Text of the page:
We were so young, so naïve back in those hazy 2016 days. “I know,” said one doofus. “Why don’t we decide what film to watch each week by taking it in turns to pick, limiting the choice to the something starring an actor in the previous film.”
“Sure,” said the other doofus. It was an agreement he would come to regret…
And so was born the Chain Reaction Film Club in a blaze of noncommittal agreement and arbitrary rules (actors must be seen on screen and have dialogue! So no animation! And no TV movies!).
The first film was 1996’s Chain Reaction (obviously), the most recent 1962’s The Man Who Shot Liberty Valance. Along the way we’ve been back as far as 1945 in search of hidden gems, classics we’ve not seen and films worth reappraising. We’ve watched some brilliant stuff, some weird stuff, and a couple of downright stinkers.
The darkest moment came pretty early on. In the 8th film we watched in fact. Hands up who wants to see Danny Devito’s embittered ad man relocate to a military base to teach English Lit to new recruits? Hands up who then wants to see those young recruits rapping Hamlet? Here you go: https://youtu.be/5Ij5XXaUl48
I don’t think we’ve bested (worsted?) that. Yet.
There are a clutch of films that have proved entirely forgettable. I couldn’t tell you much about Sweet Dreams, The Insider, Syriana, Sunshine Cleaning or A Single Shot. I’ve now seen Traffic twice and still can’t remember much about it apart from the general message being ‘drugs are bad, m’kay’.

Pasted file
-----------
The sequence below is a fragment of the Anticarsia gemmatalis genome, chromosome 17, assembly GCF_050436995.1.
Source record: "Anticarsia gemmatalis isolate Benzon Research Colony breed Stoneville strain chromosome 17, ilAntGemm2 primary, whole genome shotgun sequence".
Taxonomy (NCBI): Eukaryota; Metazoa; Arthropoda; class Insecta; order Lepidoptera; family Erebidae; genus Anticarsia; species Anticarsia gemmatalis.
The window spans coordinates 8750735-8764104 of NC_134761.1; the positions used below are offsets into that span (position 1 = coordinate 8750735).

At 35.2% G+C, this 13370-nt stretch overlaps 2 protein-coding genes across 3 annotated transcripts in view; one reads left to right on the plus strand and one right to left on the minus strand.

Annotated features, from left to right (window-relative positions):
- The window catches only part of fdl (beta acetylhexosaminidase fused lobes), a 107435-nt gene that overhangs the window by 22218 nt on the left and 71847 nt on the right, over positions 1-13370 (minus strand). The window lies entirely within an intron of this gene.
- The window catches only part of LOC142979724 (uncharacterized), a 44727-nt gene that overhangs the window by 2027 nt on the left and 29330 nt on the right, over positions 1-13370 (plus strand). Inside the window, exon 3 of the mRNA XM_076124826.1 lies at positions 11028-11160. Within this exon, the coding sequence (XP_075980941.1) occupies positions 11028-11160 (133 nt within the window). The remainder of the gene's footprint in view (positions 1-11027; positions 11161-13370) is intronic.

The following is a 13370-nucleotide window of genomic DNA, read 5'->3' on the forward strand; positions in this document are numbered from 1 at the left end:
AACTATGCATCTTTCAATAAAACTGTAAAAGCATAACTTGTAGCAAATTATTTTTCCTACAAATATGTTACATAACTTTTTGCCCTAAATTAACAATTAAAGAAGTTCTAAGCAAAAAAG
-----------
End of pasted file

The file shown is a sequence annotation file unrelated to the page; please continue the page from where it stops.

But let’s focus on the positives. Mud was an early favourite in amongst a lot of mediocre choices, and a strong showing for Matthew McConnaughey. Robert Altman’s The Player was every bit as acerbic and well-told as everyone says, with a killer opening tracking shot. The Fifth Element was exactly as good as I’d remembered. I’m still gutted I didn’t see it at the cinema when it came out. I did see Starship Troopers on the big screen when it came out though, and again for the 50th film triple-header last year. It’s ageing very well, as the satire seems even more horribly relevant now.
The best film about stunt pilots you’re ever likely to see is The Great Waldo Pepper, made all the better by finding out that Robert Redford really did climb out on the wings without safety tethering while high above the earth. Two other absolute stormers with great central performances were Talk Radio and Muriel’s Wedding – fewer stunts perhaps, but both just as gripping.
Along the way we’ve had mini-seasons for Edward Fox, Paul Verhoeven, Susan Sarandon, William Goldman, Gene Hackman, Michael Caine and Gregory Peck. And it’s with the latter that I think we found my favourite film of the CRFC so far – Cape Fear. The standout of our Peck season, even compared to the excellent To Kill A Mockingbird, The Gunfighter, The Big Country and Twelve O’Clock High.
And what of the weird? Well the jarring switch between race relations study/coming of age drama/black comedy about a woman and a decapitated head of Sweet Home Alabama will take some beating. Tank Girl was weird, but not in the same league. And I’m still perplexed by the nonchalant way characters reacted to revelations of child abuse in Last of Sheila. Compared to those, a dream sequence designed by Salvador Dali in Spellbound actually seemed pretty tame.
So what next? We’ve been hankering after rewatches of Tombstone and The Blues Brothers for a while. Tim’s in a big Western mood. We both fancy heading back to the 30s, 40s and 50s slightly more. And Tim still hasn’t managed to trick me into picking Shooter with Marky Mark Whalberg…